Stats 2035 Chapter 1 Notes

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Department
Statistical Sciences
Course
Statistical Sciences 2035
Professor
Histro Sendov
Semester
Fall

Description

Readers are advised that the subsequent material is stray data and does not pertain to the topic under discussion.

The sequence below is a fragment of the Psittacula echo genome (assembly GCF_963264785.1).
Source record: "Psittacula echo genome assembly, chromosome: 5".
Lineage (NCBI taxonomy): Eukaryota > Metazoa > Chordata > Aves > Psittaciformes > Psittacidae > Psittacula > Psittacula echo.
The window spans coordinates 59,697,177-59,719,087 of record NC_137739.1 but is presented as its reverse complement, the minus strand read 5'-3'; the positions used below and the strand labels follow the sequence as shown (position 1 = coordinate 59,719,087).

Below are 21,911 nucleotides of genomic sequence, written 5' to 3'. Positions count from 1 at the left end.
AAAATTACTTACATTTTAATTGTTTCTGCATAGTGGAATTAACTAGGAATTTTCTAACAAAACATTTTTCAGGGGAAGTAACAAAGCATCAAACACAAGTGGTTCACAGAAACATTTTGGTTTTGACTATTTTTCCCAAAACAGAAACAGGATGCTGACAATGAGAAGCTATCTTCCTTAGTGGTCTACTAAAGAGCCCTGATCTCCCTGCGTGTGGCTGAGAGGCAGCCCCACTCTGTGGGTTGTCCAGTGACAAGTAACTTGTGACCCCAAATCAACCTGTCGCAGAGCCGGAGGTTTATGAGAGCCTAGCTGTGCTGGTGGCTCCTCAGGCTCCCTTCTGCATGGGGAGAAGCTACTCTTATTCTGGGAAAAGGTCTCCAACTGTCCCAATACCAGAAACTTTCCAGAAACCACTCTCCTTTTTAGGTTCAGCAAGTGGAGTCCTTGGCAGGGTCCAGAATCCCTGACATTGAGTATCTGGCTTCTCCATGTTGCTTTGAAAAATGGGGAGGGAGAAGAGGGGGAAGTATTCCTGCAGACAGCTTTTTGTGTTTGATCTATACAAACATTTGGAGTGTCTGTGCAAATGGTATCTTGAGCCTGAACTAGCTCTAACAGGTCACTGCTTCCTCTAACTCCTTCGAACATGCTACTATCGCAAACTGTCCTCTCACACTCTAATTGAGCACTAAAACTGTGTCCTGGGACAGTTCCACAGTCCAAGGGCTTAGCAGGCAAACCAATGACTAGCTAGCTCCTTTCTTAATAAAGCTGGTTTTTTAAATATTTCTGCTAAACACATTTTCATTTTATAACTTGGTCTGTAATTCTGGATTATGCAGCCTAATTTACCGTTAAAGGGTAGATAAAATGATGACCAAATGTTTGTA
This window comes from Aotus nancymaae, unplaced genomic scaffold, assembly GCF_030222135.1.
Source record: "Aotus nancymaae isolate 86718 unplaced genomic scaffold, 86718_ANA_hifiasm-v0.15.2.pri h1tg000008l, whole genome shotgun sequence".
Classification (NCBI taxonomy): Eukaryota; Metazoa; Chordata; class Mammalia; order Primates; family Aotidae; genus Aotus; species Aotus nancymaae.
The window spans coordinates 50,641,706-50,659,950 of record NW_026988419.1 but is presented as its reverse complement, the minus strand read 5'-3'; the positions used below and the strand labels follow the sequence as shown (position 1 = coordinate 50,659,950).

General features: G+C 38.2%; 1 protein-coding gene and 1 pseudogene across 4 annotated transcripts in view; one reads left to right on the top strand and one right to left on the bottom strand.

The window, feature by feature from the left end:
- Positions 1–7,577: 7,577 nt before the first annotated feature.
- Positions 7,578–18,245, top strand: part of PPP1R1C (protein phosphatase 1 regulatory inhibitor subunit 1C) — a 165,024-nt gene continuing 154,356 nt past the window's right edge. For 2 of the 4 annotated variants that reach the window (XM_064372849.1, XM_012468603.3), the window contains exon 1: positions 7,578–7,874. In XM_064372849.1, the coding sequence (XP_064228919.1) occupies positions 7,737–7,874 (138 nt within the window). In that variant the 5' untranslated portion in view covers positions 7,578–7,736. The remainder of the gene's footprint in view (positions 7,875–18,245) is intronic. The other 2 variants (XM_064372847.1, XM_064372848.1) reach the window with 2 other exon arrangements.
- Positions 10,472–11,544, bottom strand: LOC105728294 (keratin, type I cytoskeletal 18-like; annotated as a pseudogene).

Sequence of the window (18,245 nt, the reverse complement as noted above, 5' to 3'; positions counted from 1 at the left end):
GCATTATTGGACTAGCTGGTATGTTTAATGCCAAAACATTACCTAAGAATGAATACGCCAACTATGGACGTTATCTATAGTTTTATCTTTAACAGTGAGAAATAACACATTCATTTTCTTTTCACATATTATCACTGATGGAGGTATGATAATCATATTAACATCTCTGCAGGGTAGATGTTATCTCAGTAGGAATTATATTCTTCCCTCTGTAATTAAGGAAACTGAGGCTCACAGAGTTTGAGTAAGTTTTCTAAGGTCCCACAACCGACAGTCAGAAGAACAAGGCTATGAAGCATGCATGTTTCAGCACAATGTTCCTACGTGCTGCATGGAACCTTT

Chapter 1: Introduction to Business Statistics Population and Samples  Population: A set of units (usually people, objects, or events) o Ex. All of last year’s graduates from an MBA program  Variable: A measureable characteristic of a population unit o Quantitative: Variables that are numbers or quantities  Usually consists of ‘how much’ or ‘how many’  Ex. Starting salary of last year’s graduates of an MBA program o Qualitative: Variables that are categorical to which a population unit belongs  Ex. A person’s sex.  Measurement: Process of determining the quantity or extent of the variable for some particular unit of the population. o Ex. Measuring the starting salary of an MBA graduate to the nearest dollar  Value: The specific measurement for a particular unit in the population (result of measurement) o Ex. Starting salary of an MBA graduate to the nearest dollar  Population of measurement (observation): Measurement of the variable of interest for each and every population unit o Census: An examination of the entire population of measurement o Ex. Annual starting salaries of all graduates from last year’s MBA program  Sample: A selected subset of the population o Often, the population is too large, and it is too expensive and time-consuming to conduct a census. o Ex. A selected subset of last year’s MBA graduates  Sample of measurement: Measurement of the variable of interest of the sample. o Ex. Annual starting salaries of selected graduates from last year’s MBA program  Descriptive statistics: The science of describing the important aspects of a set of measurements o If the population is small, a census of the population can be obtained. o If the population is large, a sample needs to be selected, and statistical inference is required. o Ex. For a set of starting salaries of last year’s MBA graduates, wishing to know much is the average  Statistical inference: The science of using a sample of measurements to make generalizations about the important aspects about a population of measurement o Estimating the important aspects of a population of interest. o Ex. Use a sample of starting salaries to estimate the average of population of starting salaries. Sampling a Population of Existing Units  Random sample: A sample selected so that each population has the same chance of being selected as every other unit.  Random number table: Computerized methods of selecting a random sample, in case of enormous population  Selecting a random sample: o Sample with replacement: Replace every sampled unit before picking the next unit  Every unit remains as candidates for every selection.  For some instances, the sample does not contribute new information. o Sample without replacement: Do not replace every sampled unit before picking the next unit  Every unit that has already been selected is not given a chance to be re-selected.  Recommended for most instances, since this gives us the fullest possible look at the population.  Approximately random samples: o Frame: A list that identifies every individual population unit.  For small populations, frames can be created to create a random sample. th o Systematic sample: Randomly enter the population and systematically sample each k unit.  If the population is large, it is not possible to list every individual population unit. th  Ex. intercepting every 100 customer at the mall, and requesting for participation in the survey. o Voluntary response sample: Participants select themselves to be in the survey  Non-scientific, because it is not representative of the population.  Large amount of the sample consists of individuals with strongly sided opinions Sampling a Process  Process: A sequence of operations that take input (labour, material, methods, machine, etc.) and them into outputs (products, services, etc.)  Population: All output produced in the past, present, and future. o Finite population: Population that is fixed, limited in size, and countable  Ex. Every Toyota Corolla that was produced last year. o Infinite population: Population that is unlimited or counting is impossible.  Sampled at equally spaced time points.  Ex. Every Toyota Corolla that will be produced next year.  Statistical control: A process is in statistical control if it does not exhibit any unusual process variations. o Runs-plot (time-series plot): A graph of individual process measurement versus time. o The process usually displays a constant amount of variation, around a constant or horizontal level. o The process is predictable, and allows the researcher to make statistical inferences about the population. o To determine if a process is in control, sample the process often enough to detect unusual var
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